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The photograph shows a 5 large drawings akin to Rorschach prints, on two white walls.

MARK WALLINGER

MARK WALLINGER MARK

4 March - 4 June 2017

DCA and The Fruitmarket Gallery were delighted to present Mark Wallinger’s first exhibition in Scotland, MARK WALLINGER MARK.

A film is shown projected in a dark space. The film still we can see shows 3 people up some scaffolding, behind them is the sea and a strip of sky that aligns perfectly with the platform. This gives the illusion of the people standing on the sea, their feet hit the horizon line.

Shown in two parts, the exhibition focused on Wallinger’s id Paintings (2015/16), then his most recent body of work – an ambitious series of large-scale Rorschach blot-like images created entirely by the artist’s hands. To make the works he used both hands simultaneously, the left mirroring the right, creating symmetry through his gesture. In making these works he has moved his focus from, as he says, “painting ‘I’s to ‘I paint’” – or from image to action.

Alongside these paintings, there was a selection of Wallinger's films, sculpture and wall-based work, exploring themes of circularity, symmetry and psychoanalysis that recur throughout his work. Orbits and rotation also featured strongly, inviting viewers to consider their own relationships to space and time.

A film is projected in a dark room, while a person watches. They are standing, there is also a low bench to the right of the photograph. The film still shows a pub front.

Some of the work on show included Orrery (2016); a new video work featuring the New Fairlop Oak in the centre of the Fullwell Cross roundabout in East London which Wallinger drove around filming throughout the year, each screen depicting a different season while the oak appears to revolve with the stillness of the camera frame. It also included an installation of a life-sized police phonebox, Time and Relative Dimensions in Space (2001) which is completely mirrored and appears to disappear as it reflects its surroundings.

MARK WALLINGER MARK was a collaboration between Serlachius Museums, Mänttä, The Fruitmarket Gallery and Dundee Contemporary Arts. A book was published to accompany these exhibitions, introducing Mark Wallinger’s most recent body of work, the monumental id Paintings (2015/16). It is available to buy through DCA Shop.

Artist interview | Mark Wallinger Mark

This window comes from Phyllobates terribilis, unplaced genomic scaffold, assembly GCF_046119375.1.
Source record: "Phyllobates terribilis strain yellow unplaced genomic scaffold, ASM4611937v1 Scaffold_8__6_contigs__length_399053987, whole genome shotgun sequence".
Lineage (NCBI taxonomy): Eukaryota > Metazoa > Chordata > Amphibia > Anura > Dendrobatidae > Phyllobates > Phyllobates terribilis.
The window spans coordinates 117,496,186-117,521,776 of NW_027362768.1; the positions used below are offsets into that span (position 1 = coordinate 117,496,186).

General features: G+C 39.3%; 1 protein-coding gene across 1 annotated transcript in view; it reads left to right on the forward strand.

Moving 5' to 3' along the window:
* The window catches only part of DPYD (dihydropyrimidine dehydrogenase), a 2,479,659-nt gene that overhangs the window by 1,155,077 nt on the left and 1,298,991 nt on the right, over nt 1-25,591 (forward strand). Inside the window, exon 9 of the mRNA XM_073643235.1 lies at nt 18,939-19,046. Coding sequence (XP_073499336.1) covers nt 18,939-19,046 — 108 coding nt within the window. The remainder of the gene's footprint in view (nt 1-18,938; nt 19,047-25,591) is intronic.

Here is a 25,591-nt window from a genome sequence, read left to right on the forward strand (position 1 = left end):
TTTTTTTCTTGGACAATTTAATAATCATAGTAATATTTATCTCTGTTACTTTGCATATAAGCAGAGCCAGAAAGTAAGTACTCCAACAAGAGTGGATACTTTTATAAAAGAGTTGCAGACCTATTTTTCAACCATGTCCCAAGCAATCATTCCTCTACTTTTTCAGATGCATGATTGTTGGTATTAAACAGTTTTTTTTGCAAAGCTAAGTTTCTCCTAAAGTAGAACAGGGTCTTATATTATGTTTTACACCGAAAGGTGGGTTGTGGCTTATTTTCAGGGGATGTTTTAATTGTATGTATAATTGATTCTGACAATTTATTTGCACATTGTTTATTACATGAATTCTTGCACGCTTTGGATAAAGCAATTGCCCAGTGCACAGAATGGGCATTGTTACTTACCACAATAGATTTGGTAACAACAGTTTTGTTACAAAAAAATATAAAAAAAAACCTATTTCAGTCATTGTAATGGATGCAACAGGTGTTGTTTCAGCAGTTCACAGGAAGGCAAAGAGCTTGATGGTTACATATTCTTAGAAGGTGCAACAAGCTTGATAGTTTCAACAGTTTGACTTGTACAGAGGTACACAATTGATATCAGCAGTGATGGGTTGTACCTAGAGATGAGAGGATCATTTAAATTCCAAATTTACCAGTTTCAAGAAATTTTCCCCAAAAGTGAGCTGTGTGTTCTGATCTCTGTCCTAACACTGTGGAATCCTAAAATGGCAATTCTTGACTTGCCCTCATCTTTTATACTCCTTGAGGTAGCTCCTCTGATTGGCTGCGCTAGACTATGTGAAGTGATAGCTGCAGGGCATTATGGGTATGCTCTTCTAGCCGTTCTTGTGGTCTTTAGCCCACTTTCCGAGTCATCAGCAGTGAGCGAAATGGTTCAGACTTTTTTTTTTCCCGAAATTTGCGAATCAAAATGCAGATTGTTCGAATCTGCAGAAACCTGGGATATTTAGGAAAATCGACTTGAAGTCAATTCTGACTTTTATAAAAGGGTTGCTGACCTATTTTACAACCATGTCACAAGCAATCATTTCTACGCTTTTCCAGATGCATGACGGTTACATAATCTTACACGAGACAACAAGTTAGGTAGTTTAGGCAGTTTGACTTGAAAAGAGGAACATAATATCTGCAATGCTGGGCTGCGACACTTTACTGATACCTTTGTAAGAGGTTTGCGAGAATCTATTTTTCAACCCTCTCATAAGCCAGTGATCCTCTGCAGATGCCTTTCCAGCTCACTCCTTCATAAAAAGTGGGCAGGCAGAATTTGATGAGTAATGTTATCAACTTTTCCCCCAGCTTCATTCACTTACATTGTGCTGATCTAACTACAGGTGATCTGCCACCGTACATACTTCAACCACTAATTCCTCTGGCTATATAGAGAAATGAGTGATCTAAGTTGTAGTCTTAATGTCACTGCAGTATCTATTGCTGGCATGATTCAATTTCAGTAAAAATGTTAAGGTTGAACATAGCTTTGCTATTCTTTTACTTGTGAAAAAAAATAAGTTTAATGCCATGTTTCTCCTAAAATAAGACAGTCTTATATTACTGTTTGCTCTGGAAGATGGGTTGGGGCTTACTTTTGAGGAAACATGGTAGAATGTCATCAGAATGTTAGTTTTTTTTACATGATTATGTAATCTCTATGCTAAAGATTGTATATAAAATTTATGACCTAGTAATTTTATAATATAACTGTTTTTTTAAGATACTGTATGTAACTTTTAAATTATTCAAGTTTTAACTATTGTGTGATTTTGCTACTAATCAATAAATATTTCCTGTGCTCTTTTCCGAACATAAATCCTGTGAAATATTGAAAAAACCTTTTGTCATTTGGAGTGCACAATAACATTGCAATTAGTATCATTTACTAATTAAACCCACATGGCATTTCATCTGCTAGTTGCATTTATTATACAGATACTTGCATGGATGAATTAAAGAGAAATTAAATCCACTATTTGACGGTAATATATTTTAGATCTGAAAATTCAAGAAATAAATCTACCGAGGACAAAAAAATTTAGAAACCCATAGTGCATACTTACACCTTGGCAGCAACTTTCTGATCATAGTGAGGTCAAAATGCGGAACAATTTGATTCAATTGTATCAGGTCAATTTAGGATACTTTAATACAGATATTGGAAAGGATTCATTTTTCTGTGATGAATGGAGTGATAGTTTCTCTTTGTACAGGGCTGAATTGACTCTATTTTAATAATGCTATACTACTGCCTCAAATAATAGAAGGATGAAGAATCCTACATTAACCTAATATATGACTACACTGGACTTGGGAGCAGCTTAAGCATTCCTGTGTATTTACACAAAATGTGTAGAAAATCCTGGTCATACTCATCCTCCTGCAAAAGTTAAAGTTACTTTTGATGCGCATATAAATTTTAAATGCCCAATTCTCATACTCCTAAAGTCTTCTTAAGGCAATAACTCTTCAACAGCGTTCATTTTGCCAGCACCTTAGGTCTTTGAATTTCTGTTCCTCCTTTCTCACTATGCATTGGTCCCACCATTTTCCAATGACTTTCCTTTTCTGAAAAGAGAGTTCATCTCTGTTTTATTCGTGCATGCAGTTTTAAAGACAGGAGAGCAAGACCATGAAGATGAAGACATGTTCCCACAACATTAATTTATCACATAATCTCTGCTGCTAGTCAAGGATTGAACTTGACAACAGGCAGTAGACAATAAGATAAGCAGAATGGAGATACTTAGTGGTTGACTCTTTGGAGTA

An old fashioned police box stands in the gallery space, painted half white and half grey with a bright white light on top. Beyond this we can see an installation of freestanding monitors facing each other.

About the artist

Wallinger (b.1959) has exhibited widely since 1983. He studied in London at the Chelsea School of Art (1978-81) and Goldsmiths College (1983-85). He represented Britain at the Venice Biennale in 2001 and won the Turner Prize in 2007. His work is part of numerous leading international collections including Tate, London; MoMA, New York; and Centre Pompidou, Paris. He is represented by Hauser & Wirth, and lives and works in London.

Exhibition images

The photograph shows a large drawing akin to a Rorschach print on a wall to the left. To the right, further back into the gallery we can see 4 free standing monitors facing into each other.
Photo by Ruth Clark.
The photograph shows 8 large drawings akin to Rorschach prints, on two white walls. There is also a sculpture on a white plinth, of the letter 'I' in all black. A small opening to the left of the image goes into another room.
Photo by Ruth Clark.
An old fashioned police box stands in the gallery space, painted in mirror paint, with a bright white light on top.
Photo by Ruth Clark.
We can see an installation of 4 free standing monitors facing into each other. It is possible to make out trees in the landscapes on two of the screens.
Photo by Ruth Clark.
A film is shown projected in a dark space. The film still we can see shows 3 people up some scaffolding, behind them is the sea and a strip of sky that aligns perfectly with the platform. This gives the illusion of the people standing on the sea, their feet hit the horizon line.
Photo by Ruth Clark.
A film is projected in a dark room, while a person watches. They are standing, there is also a low bench to the right of the photograph. The film still shows a pub front.
Photo by Ruth Clark.
The photograph shows a 5 large drawings akin to Rorschach prints, on two white walls.
Photo by Ruth Clark.